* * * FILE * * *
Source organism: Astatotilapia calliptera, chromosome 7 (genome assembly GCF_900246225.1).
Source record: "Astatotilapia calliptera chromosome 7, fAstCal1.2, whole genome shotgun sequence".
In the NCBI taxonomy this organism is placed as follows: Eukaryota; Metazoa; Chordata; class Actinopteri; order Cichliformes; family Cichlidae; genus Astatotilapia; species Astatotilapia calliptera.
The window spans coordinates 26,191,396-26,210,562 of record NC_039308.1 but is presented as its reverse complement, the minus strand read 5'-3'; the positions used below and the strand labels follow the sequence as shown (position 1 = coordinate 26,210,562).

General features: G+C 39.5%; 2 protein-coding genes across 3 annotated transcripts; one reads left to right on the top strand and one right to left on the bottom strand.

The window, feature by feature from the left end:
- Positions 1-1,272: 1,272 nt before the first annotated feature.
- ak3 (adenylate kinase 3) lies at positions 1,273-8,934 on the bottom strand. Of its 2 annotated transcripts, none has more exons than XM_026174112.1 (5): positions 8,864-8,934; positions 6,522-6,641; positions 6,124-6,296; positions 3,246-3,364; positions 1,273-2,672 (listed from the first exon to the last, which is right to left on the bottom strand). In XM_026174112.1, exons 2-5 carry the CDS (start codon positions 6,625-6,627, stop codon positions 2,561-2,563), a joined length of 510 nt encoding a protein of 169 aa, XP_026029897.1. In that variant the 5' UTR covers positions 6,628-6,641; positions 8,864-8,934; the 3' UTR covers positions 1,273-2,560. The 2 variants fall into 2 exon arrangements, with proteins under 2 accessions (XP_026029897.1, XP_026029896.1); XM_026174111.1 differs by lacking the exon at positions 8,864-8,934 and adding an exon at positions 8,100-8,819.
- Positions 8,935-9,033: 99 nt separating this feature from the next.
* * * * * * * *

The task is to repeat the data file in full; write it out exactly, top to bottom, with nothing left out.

Source organism: Astatotilapia calliptera, chromosome 7 (genome assembly GCF_900246225.1).
Source record: "Astatotilapia calliptera chromosome 7, fAstCal1.2, whole genome shotgun sequence".
In the NCBI taxonomy this organism is placed as follows: Eukaryota; Metazoa; Chordata; class Actinopteri; order Cichliformes; family Cichlidae; genus Astatotilapia; species Astatotilapia calliptera.
The window spans coordinates 26,191,396-26,210,562 of record NC_039308.1 but is presented as its reverse complement, the minus strand read 5'-3'; the positions used below and the strand labels follow the sequence as shown (position 1 = coordinate 26,210,562).

General features: G+C 39.5%; 2 protein-coding genes across 3 annotated transcripts; one reads left to right on the top strand and one right to left on the bottom strand.

The window, feature by feature from the left end:
- Positions 1-1,272: 1,272 nt before the first annotated feature.
- ak3 (adenylate kinase 3) lies at positions 1,273-8,934 on the bottom strand. Of its 2 annotated transcripts, none has more exons than XM_026174112.1 (5): positions 8,864-8,934; positions 6,522-6,641; positions 6,124-6,296; positions 3,246-3,364; positions 1,273-2,672 (listed from the first exon to the last, which is right to left on the bottom strand). In XM_026174112.1, exons 2-5 carry the CDS (start codon positions 6,625-6,627, stop codon positions 2,561-2,563), a joined length of 510 nt encoding a protein of 169 aa, XP_026029897.1. In that variant the 5' UTR covers positions 6,628-6,641; positions 8,864-8,934; the 3' UTR covers positions 1,273-2,560. The 2 variants fall into 2 exon arrangements, with proteins under 2 accessions (XP_026029897.1, XP_026029896.1); XM_026174111.1 differs by lacking the exon at positions 8,864-8,934 and adding an exon at positions 8,100-8,819.
- Positions 8,935-9,033: 99 nt separating this feature from the next.